(Second Milers also read – 1 Peter 1 – 5; Proverbs 22; Psalms 106 – 110
Listen to this morning’s Scripture song – Psalm 47:1
Read a previous post from this passage – “Little is Much.”
Read the “0322 Evening and Morning” devotion for today, by the late Charles Haddon Spurgeon.
“20 And the three companies blew the trumpets, and brake the pitchers, and held the lamps in their left hands, and the trumpets in their right hands to blow withal: and they cried, The sword of the LORD, and of Gideon.” (Judges 7:20)
In Judges six, we saw God’s calling of Gideon to lead Israel against the Midianites who had been oppressing them for seven years. Though Gideon is insecure and reluctant, God assures him that he is the man that God has chosen, and the man that God will equip and bless to bring victory to Israel. God gives Gideon three assurances in chapter six:
He asks the Angel of the Lord to give him a sign (v. 17), which the Angel does by consuming with fire the sacrifice and the unleavened cakes that Gideon placed upon a rock.
He also asked God to make his fleece wet while the ground remained dry.
Finally, he asks God to keep the fleece dry while the ground around it is wet.
Here, in this chapter, we will see that God will once again encourage and assure Gideon that he is doing exactly what God wants him to do.
I The Lord Culls the Crowd (vs. 1 – 8)
God does not need a big crowd to win His battles or to fulfill His will. God wanted to be sure that the people knew that the victory came from Him.
The army of Israel started out with 32,000. Gideon invited the fearful to leave and they immediately lost 10,000 and were down to 22,000. By the way – it is an amazing thing that Gideon did not leave. Then the Lord set up a test at the watering hole, and there he lost almost the entire army, leaving only 300 left to fight against the huge numbers of Midianites.
This world is enamored with big numbers. big churches, big businesses. Growth is good if God is in it, but growth should not be the primary goal. We want to reach people, and we want to see people saved, for the Lord’s sake and for their good, not just so we can inflate our egos. God should be our primary goal, not numeric growth. If we are faithful to the Lord, He will probably give the increase, but if He doesn’t, we should still be content. Little is much when God is in it. God does not need big numbers. God’s people need a big God.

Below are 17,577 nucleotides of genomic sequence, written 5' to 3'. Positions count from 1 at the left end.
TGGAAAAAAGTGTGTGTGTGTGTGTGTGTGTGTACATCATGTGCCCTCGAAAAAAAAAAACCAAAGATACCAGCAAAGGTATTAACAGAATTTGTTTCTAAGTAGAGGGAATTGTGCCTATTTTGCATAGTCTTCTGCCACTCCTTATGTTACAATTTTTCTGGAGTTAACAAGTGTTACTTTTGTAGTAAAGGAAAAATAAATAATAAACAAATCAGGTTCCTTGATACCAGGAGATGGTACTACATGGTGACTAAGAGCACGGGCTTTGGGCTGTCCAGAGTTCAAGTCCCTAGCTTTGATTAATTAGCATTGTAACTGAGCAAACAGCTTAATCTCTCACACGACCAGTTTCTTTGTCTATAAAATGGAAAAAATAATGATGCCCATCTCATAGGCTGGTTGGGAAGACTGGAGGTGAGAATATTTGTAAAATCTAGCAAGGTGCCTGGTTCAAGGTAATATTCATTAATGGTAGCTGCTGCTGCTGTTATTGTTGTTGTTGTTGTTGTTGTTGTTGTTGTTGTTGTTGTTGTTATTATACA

“And Joab answered, The LORD make his people an hundred times so many more as they be: but, my lord the king, are they not all my lord’s servants? why then doth my lord require this thing? why will he be a cause of trespass to Israel?” (1 Chronicles 21:3)
“And Jonathan said to the young man that bare his armour, Come, and let us go over unto the garrison of these uncircumcised: it may be that the LORD will work for us: for there is no restraint to the LORD to save by many or by few.” (1 Samuel 14:6)
We learn from Judges 8:10 that there were 135,000 Midianites that they were about to go up against.
God does not need gifted people, either:
“Because the foolishness of God is wiser than men; and the weakness of God is stronger than men. For ye see your calling, brethren, how that not many wise men after the flesh, not many mighty, not many noble, are called: But God hath chosen the foolish things of the world to confound the wise; and God hath chosen the weak things of the world to confound the things which are mighty; And base things of the world, and things which are despised, hath God chosen, yea, and things which are not, to bring to nought things that are: That no flesh should glory in his presence.” (1 Corinthians 1:25-29)
“And lest I should be exalted above measure through the abundance of the revelations, there was given to me a thorn in the flesh, the messenger of Satan to buffet me, lest I should be exalted above measure. For this thing I besought the Lord thrice, that it might depart from me. And he said unto me, My grace is sufficient for thee: for my strength is made perfect in weakness. Most gladly therefore will I rather glory in my infirmities, that the power of Christ may rest upon me. Therefore I take pleasure in infirmities, in reproaches, in necessities, in persecutions, in distresses for Christ’s sake: for when I am weak, then am I strong.” (2 Corinthians 12:7-10)
But, be sure about this: the three hundred men that Gideon had left were all in. I would rather have 50 people who were sold out for the Lord than 5000 who were all about themselves. These 300 men that were left were being watched, and God liked what He saw in them. Warren Wiersbe said: